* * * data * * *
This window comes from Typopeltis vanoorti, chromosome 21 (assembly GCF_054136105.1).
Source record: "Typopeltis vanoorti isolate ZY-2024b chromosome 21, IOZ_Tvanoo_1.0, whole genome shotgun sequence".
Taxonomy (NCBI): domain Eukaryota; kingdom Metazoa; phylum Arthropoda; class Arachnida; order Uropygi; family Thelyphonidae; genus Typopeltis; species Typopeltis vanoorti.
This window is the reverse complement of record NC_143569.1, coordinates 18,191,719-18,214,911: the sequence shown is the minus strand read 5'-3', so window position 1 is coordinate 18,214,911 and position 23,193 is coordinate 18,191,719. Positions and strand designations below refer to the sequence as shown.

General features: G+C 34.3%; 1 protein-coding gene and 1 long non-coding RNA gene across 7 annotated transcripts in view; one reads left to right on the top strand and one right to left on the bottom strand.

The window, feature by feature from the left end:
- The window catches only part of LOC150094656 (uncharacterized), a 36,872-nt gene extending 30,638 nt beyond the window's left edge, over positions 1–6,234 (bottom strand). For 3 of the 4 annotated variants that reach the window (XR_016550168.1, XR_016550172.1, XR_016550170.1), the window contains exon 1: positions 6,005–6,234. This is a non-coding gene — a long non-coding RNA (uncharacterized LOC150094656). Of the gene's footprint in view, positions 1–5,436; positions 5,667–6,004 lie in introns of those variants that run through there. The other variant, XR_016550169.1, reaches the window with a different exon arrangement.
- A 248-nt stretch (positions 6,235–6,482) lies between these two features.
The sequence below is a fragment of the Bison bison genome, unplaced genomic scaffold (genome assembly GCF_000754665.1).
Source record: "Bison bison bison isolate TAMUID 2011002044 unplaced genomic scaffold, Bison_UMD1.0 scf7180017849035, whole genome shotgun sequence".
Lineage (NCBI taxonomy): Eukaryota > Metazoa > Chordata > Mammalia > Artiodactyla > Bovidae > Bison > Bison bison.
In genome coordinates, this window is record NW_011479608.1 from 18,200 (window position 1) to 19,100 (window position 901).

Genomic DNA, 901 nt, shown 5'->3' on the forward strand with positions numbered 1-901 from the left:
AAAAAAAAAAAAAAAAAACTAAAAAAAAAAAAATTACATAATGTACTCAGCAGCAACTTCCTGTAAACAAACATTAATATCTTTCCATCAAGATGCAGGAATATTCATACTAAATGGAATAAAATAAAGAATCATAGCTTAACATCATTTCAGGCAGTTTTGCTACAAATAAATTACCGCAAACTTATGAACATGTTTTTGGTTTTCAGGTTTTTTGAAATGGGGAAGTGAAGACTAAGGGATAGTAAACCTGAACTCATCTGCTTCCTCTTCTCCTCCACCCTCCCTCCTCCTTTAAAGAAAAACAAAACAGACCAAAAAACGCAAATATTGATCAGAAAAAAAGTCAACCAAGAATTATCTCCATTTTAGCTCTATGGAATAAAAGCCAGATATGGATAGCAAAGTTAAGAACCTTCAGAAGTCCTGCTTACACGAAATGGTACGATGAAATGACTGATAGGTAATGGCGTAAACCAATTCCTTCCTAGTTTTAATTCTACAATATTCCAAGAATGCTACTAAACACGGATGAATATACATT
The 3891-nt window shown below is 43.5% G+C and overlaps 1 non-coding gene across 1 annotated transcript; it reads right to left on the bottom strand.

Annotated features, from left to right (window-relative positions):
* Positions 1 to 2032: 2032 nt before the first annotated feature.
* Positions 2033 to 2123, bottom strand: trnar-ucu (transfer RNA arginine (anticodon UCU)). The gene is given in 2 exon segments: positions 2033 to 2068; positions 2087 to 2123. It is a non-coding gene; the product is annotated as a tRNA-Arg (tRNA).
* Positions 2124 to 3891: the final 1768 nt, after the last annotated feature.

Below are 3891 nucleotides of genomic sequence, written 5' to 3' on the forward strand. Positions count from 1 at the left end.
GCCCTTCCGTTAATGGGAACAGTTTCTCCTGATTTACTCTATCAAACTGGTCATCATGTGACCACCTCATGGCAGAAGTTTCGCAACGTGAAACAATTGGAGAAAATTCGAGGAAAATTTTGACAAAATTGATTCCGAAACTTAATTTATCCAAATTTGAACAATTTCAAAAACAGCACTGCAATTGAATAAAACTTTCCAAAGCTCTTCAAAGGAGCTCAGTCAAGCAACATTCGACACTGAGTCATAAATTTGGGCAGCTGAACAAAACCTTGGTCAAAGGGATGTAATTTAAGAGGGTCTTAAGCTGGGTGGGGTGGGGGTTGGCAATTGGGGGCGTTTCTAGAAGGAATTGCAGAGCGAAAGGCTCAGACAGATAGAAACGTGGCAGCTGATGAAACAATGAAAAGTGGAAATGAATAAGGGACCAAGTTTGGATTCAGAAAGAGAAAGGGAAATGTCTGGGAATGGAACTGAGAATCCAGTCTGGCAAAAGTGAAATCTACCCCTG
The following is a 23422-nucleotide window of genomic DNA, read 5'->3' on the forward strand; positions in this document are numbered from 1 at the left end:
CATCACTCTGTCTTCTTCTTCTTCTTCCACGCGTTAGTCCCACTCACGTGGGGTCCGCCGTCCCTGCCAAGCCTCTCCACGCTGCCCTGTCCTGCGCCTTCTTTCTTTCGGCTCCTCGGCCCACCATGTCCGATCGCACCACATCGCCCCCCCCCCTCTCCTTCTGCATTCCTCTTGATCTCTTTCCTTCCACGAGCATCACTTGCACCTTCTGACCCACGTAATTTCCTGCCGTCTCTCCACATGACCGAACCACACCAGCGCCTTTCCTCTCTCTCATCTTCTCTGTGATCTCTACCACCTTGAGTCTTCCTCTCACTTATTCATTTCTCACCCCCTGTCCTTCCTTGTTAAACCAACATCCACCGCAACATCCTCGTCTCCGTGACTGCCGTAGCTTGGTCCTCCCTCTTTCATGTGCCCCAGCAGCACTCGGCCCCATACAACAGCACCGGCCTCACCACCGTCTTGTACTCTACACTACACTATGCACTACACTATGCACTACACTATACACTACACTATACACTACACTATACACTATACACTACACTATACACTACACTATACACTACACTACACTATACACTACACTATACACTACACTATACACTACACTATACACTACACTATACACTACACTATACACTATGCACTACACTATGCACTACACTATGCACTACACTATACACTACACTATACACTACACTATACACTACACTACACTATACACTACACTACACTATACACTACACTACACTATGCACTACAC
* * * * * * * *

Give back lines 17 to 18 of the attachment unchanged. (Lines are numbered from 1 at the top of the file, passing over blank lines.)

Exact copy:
* Positions 1 to 2032: 2032 nt before the first annotated feature.
* Positions 2033 to 2123, bottom strand: trnar-ucu (transfer RNA arginine (anticodon UCU)). The gene is given in 2 exon segments: positions 2033 to 2068; positions 2087 to 2123. It is a non-coding gene; the product is annotated as a tRNA-Arg (tRNA).